Ironically, most of the Grassies gave poor fights. They seem to prefer fighting in the open water. These short fights often include the fish circling the boat or trying to dive in beneath the boat. The only two specimens that gave proper accounts were my father’s and my personal bests (kept us busy for about 15 minutes).

Yellowfish spinning rig:

  • 7 ft. Medium Action spinning rod
  • 2000 spinning reel
  • 15 lbs. Nanofil braided line
  • 10 lbs. Fluoro leader line
  • 3.5 cm and 4.5 Rattlin Hornet (Holo Bleak, Yellow Holo Perch, Hot Perch, Green Tiger colours)

Luckily, the yellowfish also showed face on this trip. The only anomaly being that we caught much more Largemouth Yellowfish than Smallmouth Yellowfish.

Largie double-up for Team Blixem

Between the four of us, we landed about 30 Largies for the trip; biggest being around 3.5 kg.

In comparison we only landed about five Smallies for the trip, which included a decent specimen caught by Koos of just under 3 kg. Both 3.5 and 4.5 cm Rattlin Hornets produced for the yellows.

We noticed that the yellows would move into the rapids at certain times which would lead to frenzies. During these frenzies, the fishing was pretty epic! With one of these frenzies, I had three Largies hitting my 3.5 cm Rattlin Hornet on the drop on the surface!

The initial runs of these predators never get old – they are extremely fast! On light spinning tackle, it is incredibly fun to target these fish. Just remember to treat these fish with the utmost respect and release them after a quick pic – their numbers aren’t what it used to be.

My father and I saw a bigger specimen (between 4-5kg) hunting in one of the shallow rapids. We both got a few chases from it, but every time our lures would get stuck before the yellow could grab it – pretty cool to see the behaviour of these unique predators. Between the yellows my dad also managed to catch a mudfish.

Catfish popping rigs:

  • 7.6 ft. Heavy Action casting rod
  • Doyo Coba Inshore II casting reel
  • 80 lbs. Sunline FX2 Frogging & Flipping braided line
  • The Big Cat Popper
  • 50 lbs. Maxima Ultragreen mono line (about 60 cm)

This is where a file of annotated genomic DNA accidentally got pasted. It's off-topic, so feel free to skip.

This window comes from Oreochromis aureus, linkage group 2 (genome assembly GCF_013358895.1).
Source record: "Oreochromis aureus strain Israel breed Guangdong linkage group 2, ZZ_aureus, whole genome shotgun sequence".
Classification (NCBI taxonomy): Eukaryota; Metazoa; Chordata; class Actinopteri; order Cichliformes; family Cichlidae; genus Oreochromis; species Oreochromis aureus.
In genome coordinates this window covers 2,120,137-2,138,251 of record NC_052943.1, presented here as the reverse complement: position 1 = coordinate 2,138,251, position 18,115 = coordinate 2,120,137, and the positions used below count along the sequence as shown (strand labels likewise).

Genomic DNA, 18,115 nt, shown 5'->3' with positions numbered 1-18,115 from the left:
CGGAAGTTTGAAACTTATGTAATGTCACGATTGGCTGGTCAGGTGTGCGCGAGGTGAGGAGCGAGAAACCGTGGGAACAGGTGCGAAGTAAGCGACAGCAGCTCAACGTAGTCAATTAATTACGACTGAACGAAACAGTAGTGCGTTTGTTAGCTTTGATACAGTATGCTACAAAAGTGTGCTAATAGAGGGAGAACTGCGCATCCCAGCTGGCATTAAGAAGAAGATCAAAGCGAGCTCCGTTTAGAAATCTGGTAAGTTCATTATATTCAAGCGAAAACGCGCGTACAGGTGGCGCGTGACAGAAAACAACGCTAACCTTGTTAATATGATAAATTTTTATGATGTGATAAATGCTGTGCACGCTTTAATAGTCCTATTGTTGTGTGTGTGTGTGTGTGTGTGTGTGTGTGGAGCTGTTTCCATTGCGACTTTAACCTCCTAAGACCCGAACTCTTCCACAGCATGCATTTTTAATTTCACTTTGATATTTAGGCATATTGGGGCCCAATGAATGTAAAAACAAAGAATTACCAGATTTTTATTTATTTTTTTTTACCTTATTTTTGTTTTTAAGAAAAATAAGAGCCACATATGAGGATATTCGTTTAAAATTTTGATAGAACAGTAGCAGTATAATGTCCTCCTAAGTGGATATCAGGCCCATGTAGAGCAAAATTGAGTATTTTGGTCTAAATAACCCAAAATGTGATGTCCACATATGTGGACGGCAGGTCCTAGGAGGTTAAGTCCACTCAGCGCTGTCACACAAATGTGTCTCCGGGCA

• 7 cm Salmo Slider (sinking) (Yellow Sunfish colour) (single Owner Stinger Treble 2/0 hook on the back)

Finally, we move over to the cats. We caught cats on various different methods like when we tried to troll for yellows or while we were spinning for yellows (10 kg catfish on 3.5 cm Rattlin Hornet and light tackle = one long fight!).

We also saw massive schools of catfish in the late afternoons. One would drive down the river and came across massive schools of cats forming black patches all over the river. Popping with Big Cat Poppers and Pumkinseed rigs produced cats at many spots across the river, though the majority was small fish (under 8 kg). We did however manage to catch a few specimens over 10 kg. The biggest catfish of the trip was caught on a 7 cm Slider (Yellow Sunfish colour) with a Big Cat Popper by me and it pulled the scale to 16.4 kg. On this same rig I experienced my best tempo fishing for cats ever – 25 cats in 2 hours of fishing – it was awesome! One doesn’t often experience fishing where it takes longer to unhook and release your catch than to catch your next one.

The river has healthy populations of Vlei and Dwarf kurper and we also saw some Mosquitofish in vegetation plus managed to catch a few Threespot Barbs on the launch pad. Plenty of food around for the predators.

I think the best part of this trip was that we only saw about 3 other boats fishing the venue during our stay there and to think this was on a long weekend! It is safe to assume that this river has virtually no fishing pressure from boats.

Until next line…